This study was thus to evaluate the utilization of GO with different concentrations as a nanofiller to enhance the mechanical strength and other physical properties of PVA/SA gel beads for immobilizing aerobic bacteria. From the results, the most suitable GO concentration for gel fabrication was selected to obtain gel beads with high mechanical strength. Finally, the COD and NH4+-N removal efficiency of gel beads was measured in batch experiments to know the biocompatibility of GO with immobilized bacteria.

2. Materials and Methods

2.1. Materials

Polyvinyl alcohol was bought from Kuraray Co., ltd India (Grade is 98%–100%, polymerization degree is 2000). Sodium alginate (Shanghai Zhanyun Chemical Co., Ltd), boric acid, sodium sulfate, and calcium chloride were bought from Sigma-Aldrich USA. All compounds were utilized as supplied with no additional purification. The GO nanosheet synthesized by Hummer methods, as described in the report of Dinh [13] was provided by Phenikaa University Nano Institute, Ha Noi, Viet Nam.

2.2. Gel Beads Preparation

The activated sludge was collected from an anaerobic/anoxic/ anaerobic wastewater treatment system in Ha Noi, Viet Nam. Then the sludge was mixed with distilled water and collected after the settling step. This procedure was repeated until the concentrations of COD, NH4+, NO2, and NO3 in the sludge were nearly zero, so it could not affect the results of the experiments. The final mixed liquor suspended solids (MLSS) and mixed liquor volatile suspended solid (MLVSS) of the sludge were 18,410±350 mg/L and 13,650±264 mg/L.
The immobilization process was described in our previous study [14]. A mixture of 15% PVA (w/v) and 2% SA (w/v) was dissolved at 121°C for 20 minutes. Different volumes of 1.5 g/L GO solution were added to get a PVA/SA/GO blend to get GO concentrations of 0 (GO1), 0.02 (GO2), 0.2 (GO3), 2 (GO4), 20 (GO5), 200 (GO6) mg/L. Then, these blends were mixed with the same volume of the sludge and crosslinked in boric acid 7% and CaCl2 2% (w/v) solution for bead formation. These beads were dipped for 1 hour with magnetic stirring, and immersed in 0.5 Na2SO4 for an hour. Lastly, a large amount of water was used to clean gel beads before being preserved at 4°C in water [14]. The selection of the right gel bead formulation was made based on the comparative results of the physicochemical characteristics of the gel beads, ensuring a balance between mechanical strength and absorption capacity.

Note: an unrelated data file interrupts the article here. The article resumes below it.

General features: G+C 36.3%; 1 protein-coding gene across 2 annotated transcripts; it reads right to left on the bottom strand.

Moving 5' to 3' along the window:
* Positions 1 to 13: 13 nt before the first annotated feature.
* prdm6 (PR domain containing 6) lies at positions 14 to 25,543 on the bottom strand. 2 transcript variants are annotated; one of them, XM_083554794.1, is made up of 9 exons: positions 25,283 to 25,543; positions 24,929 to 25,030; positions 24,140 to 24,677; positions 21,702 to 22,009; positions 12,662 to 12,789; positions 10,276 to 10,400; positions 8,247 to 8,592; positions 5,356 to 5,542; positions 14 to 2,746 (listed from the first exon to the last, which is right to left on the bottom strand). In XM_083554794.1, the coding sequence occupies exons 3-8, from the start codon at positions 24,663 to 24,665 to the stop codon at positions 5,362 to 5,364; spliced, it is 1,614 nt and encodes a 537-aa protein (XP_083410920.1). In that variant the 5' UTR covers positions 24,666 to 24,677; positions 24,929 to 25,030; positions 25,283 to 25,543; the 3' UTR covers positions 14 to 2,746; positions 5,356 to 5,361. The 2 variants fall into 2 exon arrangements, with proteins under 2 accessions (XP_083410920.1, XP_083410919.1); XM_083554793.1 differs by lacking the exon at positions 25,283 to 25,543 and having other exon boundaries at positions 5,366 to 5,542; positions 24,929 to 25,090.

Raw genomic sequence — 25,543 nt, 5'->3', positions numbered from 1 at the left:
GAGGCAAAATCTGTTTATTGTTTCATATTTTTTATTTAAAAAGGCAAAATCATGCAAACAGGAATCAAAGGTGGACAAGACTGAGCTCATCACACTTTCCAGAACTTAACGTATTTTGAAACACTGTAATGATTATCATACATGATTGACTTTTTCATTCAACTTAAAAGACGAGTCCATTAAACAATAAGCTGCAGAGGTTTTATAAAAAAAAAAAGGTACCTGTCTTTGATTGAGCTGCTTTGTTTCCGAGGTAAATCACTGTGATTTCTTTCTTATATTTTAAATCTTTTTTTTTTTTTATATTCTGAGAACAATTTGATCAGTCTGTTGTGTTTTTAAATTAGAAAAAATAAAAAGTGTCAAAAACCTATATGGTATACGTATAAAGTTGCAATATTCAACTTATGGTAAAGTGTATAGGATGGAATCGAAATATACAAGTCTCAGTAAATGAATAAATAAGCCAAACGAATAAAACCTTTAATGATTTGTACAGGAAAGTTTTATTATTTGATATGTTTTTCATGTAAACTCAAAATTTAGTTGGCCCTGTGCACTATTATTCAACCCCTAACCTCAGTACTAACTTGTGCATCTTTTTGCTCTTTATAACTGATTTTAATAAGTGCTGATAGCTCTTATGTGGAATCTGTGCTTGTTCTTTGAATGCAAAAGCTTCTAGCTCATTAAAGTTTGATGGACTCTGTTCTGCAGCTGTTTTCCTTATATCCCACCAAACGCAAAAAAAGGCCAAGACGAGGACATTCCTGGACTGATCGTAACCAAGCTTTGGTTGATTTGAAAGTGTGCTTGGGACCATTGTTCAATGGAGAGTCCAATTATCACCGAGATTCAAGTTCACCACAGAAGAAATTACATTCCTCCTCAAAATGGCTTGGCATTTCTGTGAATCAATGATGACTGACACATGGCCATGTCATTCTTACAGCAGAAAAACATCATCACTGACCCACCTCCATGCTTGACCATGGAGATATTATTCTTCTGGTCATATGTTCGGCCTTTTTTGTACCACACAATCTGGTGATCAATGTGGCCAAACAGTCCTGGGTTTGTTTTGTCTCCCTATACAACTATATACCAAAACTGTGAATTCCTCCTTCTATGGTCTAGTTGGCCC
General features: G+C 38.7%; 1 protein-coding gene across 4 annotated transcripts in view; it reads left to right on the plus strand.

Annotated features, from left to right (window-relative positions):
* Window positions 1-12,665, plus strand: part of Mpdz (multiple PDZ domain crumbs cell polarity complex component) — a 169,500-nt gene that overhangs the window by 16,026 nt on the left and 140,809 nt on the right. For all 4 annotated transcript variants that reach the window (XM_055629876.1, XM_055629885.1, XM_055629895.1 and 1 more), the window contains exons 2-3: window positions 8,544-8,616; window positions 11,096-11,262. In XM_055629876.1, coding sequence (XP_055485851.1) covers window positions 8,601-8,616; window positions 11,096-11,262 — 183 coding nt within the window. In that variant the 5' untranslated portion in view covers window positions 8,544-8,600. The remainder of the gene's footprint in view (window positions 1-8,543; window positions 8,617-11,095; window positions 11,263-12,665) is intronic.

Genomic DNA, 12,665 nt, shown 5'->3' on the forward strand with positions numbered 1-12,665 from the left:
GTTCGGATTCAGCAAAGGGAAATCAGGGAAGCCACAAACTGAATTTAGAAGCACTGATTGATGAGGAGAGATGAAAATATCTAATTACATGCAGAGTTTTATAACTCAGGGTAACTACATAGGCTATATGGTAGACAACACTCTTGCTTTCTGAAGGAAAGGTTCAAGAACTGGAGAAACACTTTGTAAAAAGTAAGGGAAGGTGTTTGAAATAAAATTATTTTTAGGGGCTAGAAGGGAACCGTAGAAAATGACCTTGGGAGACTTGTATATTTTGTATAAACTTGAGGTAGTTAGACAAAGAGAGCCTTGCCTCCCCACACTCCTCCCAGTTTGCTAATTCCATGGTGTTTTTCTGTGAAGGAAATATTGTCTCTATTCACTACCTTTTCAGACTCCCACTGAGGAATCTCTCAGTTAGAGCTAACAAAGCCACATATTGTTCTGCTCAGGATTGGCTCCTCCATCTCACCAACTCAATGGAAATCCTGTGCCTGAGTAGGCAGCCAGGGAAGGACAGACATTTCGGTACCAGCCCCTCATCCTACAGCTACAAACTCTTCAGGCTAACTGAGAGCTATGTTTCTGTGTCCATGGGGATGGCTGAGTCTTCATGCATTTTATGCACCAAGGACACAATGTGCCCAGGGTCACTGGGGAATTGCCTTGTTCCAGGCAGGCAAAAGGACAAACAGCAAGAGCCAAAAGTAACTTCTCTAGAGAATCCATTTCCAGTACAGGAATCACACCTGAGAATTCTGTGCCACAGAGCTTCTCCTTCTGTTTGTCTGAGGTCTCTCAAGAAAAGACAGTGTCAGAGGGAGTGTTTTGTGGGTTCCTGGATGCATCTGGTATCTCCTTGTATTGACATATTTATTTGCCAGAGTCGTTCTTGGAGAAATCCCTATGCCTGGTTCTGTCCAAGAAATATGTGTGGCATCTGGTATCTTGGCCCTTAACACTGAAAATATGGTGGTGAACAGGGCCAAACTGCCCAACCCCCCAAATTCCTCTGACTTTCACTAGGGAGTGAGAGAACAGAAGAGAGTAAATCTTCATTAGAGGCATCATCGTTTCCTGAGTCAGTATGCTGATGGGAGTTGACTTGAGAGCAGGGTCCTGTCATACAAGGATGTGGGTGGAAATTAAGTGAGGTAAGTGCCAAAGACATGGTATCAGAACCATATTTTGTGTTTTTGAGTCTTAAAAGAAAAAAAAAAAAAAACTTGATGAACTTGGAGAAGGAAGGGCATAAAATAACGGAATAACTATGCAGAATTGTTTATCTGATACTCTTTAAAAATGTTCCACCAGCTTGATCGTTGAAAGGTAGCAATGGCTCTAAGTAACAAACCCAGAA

2.3. Characteristics of Gel Beads

2.3.1. Sphericity factor of the gel beads

A digital camera (Dino-2Mp-1000X) was used to capture images of gel beads (Fig. S1). The diameter of the beads was determined by software (MicroCapture) to measure the sphericity factor (SF) as Eq. (1).
(1)
SF=dmax-dmindmax+dmin
where dmax and dmin are the maximum and minimum diameters of gel beads.

2.3.2. Swelling ratio

PVA/SA/GO gel beads were immersed and gently mixed in a beaker with distilled water at ambient temperature. The diameter of gel beads was measured to calculate the volume until they reached the equilibrium state. The swelling ratio (SR) was then calculated by Eq. (2). [5].
(2)
SR=Vt-VoVo100%
where V0 and Vt are volumes of the beads on the first and final days, respectively.

2.3.3. Mechanical strength

One hundred gel beads were mixed by a high-speed agitation unit (1000 rpm) with four blades for 10 minutes in 100 ml of distilled water. Counting the number of intact gel beads is very hard, while the total chemical oxygen demand (TCOD) concentration is caused by debris after mixing [15]. Therefore, the TCOD of the mixed solution was used to represent the mechanical strength of the beads as a dependent variable. The supernatant was sampled to measure TCOD by standard methods (method 5220 D) [16].

2.3.4. Compressive strength of gel beads

The compressive strength of gel beads was determined by an Instron 6900 Universal Testing system. The system includes a stainless steel plate to place the bead and a cylindrical steel plate to compress the bead. The latter moved continuously during the compressive test at a 1 mm/min speed. Each type of bead was tested three times under the same conditions. After the beads were broken, the plate was controlled to return to the first position. The displacement of the bead was measured base on the distance between the first and final position of the test.